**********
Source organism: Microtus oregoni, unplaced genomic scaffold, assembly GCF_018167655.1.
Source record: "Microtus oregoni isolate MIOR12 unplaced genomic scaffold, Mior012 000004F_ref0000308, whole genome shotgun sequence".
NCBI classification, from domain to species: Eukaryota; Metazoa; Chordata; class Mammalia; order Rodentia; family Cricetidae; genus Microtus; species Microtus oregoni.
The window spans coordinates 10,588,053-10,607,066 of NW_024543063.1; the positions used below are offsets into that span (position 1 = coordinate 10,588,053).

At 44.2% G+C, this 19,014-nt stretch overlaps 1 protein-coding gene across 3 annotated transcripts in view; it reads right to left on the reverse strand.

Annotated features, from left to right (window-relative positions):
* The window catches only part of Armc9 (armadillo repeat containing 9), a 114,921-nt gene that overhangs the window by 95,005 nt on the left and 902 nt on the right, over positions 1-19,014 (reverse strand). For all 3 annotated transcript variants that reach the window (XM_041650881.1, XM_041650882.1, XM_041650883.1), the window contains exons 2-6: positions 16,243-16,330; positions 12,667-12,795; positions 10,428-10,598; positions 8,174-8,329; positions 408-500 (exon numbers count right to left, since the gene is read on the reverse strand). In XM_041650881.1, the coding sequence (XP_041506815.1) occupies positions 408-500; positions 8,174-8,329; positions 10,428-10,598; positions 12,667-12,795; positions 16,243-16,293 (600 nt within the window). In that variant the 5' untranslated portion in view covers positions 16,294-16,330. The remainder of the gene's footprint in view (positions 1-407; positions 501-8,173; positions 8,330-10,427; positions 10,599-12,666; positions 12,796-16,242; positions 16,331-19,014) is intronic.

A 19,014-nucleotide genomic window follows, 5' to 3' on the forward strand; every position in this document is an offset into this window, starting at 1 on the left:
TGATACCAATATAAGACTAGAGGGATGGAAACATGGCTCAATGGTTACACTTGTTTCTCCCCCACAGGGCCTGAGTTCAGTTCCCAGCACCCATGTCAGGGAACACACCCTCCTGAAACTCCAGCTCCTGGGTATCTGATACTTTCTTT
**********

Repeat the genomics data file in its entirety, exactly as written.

Source organism: Microtus oregoni, unplaced genomic scaffold, assembly GCF_018167655.1.
Source record: "Microtus oregoni isolate MIOR12 unplaced genomic scaffold, Mior012 000004F_ref0000308, whole genome shotgun sequence".
NCBI classification, from domain to species: Eukaryota; Metazoa; Chordata; class Mammalia; order Rodentia; family Cricetidae; genus Microtus; species Microtus oregoni.
The window spans coordinates 10,588,053-10,607,066 of NW_024543063.1; the positions used below are offsets into that span (position 1 = coordinate 10,588,053).

At 44.2% G+C, this 19,014-nt stretch overlaps 1 protein-coding gene across 3 annotated transcripts in view; it reads right to left on the reverse strand.

Annotated features, from left to right (window-relative positions):
* The window catches only part of Armc9 (armadillo repeat containing 9), a 114,921-nt gene that overhangs the window by 95,005 nt on the left and 902 nt on the right, over positions 1-19,014 (reverse strand). For all 3 annotated transcript variants that reach the window (XM_041650881.1, XM_041650882.1, XM_041650883.1), the window contains exons 2-6: positions 16,243-16,330; positions 12,667-12,795; positions 10,428-10,598; positions 8,174-8,329; positions 408-500 (exon numbers count right to left, since the gene is read on the reverse strand). In XM_041650881.1, the coding sequence (XP_041506815.1) occupies positions 408-500; positions 8,174-8,329; positions 10,428-10,598; positions 12,667-12,795; positions 16,243-16,293 (600 nt within the window). In that variant the 5' untranslated portion in view covers positions 16,294-16,330. The remainder of the gene's footprint in view (positions 1-407; positions 501-8,173; positions 8,330-10,427; positions 10,599-12,666; positions 12,796-16,242; positions 16,331-19,014) is intronic.

A 19,014-nucleotide genomic window follows, 5' to 3' on the forward strand; every position in this document is an offset into this window, starting at 1 on the left:
TGATACCAATATAAGACTAGAGGGATGGAAACATGGCTCAATGGTTACACTTGTTTCTCCCCCACAGGGCCTGAGTTCAGTTCCCAGCACCCATGTCAGGGAACACACCCTCCTGAAACTCCAGCTCCTGGGTATCTGATACTTTCTTT